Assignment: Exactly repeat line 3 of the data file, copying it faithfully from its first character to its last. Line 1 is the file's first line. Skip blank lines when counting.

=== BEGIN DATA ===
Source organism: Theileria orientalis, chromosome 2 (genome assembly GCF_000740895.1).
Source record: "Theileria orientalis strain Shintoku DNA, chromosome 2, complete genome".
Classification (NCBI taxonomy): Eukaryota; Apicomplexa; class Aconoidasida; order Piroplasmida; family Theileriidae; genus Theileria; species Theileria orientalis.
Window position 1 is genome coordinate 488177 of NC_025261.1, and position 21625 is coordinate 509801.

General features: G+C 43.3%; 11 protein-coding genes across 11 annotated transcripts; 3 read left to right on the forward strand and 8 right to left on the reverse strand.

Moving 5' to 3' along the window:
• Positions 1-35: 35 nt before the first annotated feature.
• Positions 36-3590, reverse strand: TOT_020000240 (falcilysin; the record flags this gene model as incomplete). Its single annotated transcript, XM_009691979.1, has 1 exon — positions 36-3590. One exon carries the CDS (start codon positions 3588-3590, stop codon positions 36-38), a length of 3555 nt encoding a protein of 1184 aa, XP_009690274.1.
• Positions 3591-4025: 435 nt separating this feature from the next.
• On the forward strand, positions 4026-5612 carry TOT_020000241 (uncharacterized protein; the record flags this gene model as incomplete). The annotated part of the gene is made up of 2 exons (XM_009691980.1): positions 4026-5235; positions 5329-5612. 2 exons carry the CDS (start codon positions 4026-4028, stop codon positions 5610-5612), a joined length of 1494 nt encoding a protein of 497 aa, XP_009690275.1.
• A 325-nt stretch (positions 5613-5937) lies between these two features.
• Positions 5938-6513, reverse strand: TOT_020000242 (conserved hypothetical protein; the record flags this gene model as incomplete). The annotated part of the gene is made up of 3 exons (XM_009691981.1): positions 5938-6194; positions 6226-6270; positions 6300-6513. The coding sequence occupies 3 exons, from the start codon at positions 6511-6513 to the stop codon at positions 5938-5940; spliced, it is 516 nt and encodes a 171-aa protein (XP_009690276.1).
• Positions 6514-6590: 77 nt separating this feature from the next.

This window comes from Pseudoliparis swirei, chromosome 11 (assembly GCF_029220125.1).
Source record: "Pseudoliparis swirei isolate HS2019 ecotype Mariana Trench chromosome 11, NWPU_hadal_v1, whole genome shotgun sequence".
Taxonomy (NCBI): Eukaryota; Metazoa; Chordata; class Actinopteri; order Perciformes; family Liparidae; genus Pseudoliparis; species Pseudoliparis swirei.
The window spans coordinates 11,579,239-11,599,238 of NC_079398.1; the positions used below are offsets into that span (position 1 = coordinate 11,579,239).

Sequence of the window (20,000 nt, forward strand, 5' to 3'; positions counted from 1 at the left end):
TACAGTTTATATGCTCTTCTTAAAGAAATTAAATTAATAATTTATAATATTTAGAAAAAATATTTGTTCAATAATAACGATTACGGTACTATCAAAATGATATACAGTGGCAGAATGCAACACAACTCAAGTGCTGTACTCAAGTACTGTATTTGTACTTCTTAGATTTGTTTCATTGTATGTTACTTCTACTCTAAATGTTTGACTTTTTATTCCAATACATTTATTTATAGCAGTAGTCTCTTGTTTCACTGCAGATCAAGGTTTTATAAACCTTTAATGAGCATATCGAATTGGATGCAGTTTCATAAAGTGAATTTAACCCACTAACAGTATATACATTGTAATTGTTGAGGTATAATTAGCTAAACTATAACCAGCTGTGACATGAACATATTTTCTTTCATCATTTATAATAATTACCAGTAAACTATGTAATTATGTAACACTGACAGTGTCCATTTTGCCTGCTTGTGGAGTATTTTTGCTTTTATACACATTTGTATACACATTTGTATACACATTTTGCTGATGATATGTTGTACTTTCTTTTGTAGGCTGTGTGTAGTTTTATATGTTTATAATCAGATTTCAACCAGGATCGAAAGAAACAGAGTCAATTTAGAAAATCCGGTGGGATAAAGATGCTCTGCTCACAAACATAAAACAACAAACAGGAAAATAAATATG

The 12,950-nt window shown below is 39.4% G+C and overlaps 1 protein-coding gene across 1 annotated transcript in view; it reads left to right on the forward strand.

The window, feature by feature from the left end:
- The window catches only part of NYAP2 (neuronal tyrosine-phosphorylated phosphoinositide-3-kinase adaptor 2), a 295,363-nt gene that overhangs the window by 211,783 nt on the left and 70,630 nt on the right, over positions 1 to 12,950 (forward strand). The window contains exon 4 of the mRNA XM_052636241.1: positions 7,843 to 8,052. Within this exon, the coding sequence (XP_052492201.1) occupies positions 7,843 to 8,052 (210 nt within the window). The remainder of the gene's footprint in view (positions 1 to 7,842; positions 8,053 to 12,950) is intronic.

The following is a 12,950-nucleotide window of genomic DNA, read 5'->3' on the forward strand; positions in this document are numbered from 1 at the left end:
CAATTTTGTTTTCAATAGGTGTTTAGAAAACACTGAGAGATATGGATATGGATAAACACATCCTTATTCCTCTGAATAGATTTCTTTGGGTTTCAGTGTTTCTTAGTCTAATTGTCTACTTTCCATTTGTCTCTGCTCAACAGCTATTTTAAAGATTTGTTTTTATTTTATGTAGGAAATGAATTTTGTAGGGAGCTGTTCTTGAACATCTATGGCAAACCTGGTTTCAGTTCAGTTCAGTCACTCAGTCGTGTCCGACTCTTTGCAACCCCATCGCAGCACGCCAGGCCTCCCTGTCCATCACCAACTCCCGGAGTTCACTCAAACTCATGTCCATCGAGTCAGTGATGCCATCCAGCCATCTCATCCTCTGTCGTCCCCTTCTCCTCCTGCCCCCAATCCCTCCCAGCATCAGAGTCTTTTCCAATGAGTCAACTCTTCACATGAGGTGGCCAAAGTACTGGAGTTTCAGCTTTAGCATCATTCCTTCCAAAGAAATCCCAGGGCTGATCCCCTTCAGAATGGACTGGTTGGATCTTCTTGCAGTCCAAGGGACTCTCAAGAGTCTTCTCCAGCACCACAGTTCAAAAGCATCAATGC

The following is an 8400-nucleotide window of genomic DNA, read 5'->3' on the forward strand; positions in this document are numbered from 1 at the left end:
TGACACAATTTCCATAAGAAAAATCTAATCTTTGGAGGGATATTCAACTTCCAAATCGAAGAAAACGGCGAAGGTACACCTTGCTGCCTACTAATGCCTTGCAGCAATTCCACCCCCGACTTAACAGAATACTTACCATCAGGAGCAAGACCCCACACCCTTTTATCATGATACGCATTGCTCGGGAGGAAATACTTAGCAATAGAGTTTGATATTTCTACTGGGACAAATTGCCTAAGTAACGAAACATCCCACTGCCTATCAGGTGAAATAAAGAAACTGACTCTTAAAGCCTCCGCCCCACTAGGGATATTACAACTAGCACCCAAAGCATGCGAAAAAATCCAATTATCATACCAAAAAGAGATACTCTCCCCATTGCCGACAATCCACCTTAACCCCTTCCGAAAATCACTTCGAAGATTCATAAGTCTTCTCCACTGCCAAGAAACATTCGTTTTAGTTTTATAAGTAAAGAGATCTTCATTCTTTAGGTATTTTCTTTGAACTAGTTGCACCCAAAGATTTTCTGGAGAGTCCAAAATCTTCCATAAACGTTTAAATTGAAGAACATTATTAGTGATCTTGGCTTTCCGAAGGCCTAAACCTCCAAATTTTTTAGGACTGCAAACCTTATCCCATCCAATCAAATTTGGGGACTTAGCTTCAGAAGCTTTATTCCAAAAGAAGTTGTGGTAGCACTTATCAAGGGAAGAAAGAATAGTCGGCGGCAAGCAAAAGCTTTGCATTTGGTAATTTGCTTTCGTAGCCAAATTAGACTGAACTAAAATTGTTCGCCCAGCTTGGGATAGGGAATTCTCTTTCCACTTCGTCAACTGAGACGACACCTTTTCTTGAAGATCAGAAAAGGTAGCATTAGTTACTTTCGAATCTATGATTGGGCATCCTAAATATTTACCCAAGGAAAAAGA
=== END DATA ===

Classification (NCBI taxonomy): Eukaryota; Apicomplexa; class Aconoidasida; order Piroplasmida; family Theileriidae; genus Theileria; species Theileria orientalis.